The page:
He promises that when we fear God, above all, we will not go without His goodness. No matter what occurs, the saint who fears God knows that God will always do good.

Think about it, saint; if Satan brings the persecutor to your very door and they put a gun to your head and kill you for your faith, you can laugh. Laugh at the fact that the devil has ushered you into the highest crown a person can achieve in heaven...a martyr's crown! Praise His name!

Psalm 27:1

1 The LORD is my light and my salvation; whom shall I fear? The LORD is the strength of my life; of whom shall I be afraid?  

We have no one and nothing to fear except our Lord. And as Charles Spurgeon said, "God has punished Christ instead of me, and therefore he cannot also punish me." What a true blessing! Christ has taken our punishment. What have we to fear, except offending His presence and breaking His heart by our sin?

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The Uninvited Guest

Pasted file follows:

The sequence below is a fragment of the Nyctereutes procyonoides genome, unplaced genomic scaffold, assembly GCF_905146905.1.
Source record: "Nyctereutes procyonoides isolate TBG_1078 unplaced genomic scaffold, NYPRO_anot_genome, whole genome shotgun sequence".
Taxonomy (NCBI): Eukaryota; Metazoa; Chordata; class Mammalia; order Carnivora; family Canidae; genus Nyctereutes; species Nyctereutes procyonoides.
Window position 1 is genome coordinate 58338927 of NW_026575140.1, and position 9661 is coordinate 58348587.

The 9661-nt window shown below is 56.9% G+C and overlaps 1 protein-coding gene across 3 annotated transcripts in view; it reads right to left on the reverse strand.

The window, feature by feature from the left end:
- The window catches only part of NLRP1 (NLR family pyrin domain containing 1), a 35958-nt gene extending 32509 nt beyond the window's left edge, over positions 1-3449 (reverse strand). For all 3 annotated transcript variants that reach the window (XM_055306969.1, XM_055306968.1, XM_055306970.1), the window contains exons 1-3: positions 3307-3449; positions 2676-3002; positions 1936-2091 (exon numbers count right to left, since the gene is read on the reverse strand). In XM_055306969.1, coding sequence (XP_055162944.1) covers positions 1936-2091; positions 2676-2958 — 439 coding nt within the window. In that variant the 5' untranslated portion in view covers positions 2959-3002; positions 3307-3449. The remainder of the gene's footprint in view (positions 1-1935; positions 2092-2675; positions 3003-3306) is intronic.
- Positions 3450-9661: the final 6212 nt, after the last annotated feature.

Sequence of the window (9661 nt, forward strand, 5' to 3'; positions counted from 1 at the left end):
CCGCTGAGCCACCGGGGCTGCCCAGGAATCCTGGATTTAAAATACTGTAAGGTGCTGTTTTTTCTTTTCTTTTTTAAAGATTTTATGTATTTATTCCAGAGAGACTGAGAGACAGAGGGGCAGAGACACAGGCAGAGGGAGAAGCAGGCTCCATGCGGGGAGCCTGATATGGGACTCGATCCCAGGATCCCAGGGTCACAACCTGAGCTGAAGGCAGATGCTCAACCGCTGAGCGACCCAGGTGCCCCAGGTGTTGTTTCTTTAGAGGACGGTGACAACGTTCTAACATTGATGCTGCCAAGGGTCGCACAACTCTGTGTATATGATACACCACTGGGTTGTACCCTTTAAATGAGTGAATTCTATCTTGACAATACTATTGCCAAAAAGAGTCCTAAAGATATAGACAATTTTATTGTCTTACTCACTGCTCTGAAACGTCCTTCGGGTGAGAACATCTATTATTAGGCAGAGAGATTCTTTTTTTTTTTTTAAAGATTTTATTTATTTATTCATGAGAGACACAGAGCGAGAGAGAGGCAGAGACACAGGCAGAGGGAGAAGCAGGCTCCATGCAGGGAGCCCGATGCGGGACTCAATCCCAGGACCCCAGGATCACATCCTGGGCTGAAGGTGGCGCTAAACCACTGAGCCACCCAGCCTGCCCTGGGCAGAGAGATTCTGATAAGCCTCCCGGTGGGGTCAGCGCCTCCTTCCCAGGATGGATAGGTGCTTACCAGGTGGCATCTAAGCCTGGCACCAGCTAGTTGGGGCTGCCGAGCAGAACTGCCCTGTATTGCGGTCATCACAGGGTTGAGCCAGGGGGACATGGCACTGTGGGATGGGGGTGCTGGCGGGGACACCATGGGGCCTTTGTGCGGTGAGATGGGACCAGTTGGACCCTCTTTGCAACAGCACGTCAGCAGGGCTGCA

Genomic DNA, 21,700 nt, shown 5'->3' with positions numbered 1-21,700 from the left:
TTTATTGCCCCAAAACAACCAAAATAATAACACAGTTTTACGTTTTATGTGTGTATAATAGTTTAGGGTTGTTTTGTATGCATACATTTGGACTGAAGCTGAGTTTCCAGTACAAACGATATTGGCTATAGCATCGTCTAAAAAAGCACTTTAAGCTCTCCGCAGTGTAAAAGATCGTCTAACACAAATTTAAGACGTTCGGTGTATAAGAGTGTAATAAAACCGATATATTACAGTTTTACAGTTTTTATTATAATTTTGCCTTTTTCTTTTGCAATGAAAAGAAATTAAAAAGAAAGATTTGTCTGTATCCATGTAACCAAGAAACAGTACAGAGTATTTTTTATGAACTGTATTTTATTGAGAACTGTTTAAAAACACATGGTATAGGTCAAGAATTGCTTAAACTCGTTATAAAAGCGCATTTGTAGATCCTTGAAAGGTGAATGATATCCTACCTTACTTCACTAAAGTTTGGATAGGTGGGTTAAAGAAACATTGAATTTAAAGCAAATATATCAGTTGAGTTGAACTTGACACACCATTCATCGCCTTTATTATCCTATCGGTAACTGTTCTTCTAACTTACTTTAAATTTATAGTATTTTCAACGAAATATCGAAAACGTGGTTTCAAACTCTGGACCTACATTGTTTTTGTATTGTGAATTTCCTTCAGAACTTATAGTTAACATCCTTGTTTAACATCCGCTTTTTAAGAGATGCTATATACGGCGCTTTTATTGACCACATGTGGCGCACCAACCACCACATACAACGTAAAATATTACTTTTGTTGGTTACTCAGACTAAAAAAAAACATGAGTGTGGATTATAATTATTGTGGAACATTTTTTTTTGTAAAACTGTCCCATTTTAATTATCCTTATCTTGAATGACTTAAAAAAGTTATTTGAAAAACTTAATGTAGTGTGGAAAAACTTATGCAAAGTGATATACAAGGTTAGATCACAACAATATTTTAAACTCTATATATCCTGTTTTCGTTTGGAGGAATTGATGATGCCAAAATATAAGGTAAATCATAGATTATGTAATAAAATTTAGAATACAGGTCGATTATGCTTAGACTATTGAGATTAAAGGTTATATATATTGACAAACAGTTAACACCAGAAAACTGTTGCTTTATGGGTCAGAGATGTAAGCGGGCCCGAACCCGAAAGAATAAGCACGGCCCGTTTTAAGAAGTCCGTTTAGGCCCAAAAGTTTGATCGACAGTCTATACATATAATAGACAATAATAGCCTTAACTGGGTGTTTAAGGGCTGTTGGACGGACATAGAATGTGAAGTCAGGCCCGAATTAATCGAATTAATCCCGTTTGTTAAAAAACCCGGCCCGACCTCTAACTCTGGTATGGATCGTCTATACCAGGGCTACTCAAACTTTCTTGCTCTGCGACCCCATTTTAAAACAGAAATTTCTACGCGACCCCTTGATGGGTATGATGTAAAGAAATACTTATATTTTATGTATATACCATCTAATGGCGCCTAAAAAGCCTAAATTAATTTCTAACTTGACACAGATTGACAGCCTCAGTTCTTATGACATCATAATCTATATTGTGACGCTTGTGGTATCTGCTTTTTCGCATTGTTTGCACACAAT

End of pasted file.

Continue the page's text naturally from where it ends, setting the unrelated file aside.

The Uninvited Guest

PreacherJP.2004 • April 08, 2020


Day 99: The Uninvited Guest

Revelation 3:20

20 Behold, I stand at the door, and knock: if any man hear my voice, and open the door, I will come in to him, and will sup with him, and he with me.  

If you're unfamiliar with the book of Revelation, yet, likely, you've heard this verse before from a preacher pleading with you or someone else to open the door of their heart to let Jesus come in. As poetical as that sounds, it's not the context of the passage. I've heard much preaching against the "asking Jesus into your heart" as it relates to salvation. Mainly because some bozo who doesn't even believe in the inerrancy of Scripture says its unscriptural. I don't mean to be tedious nor waste your time. Accepting Jesus into your heart is Scriptural.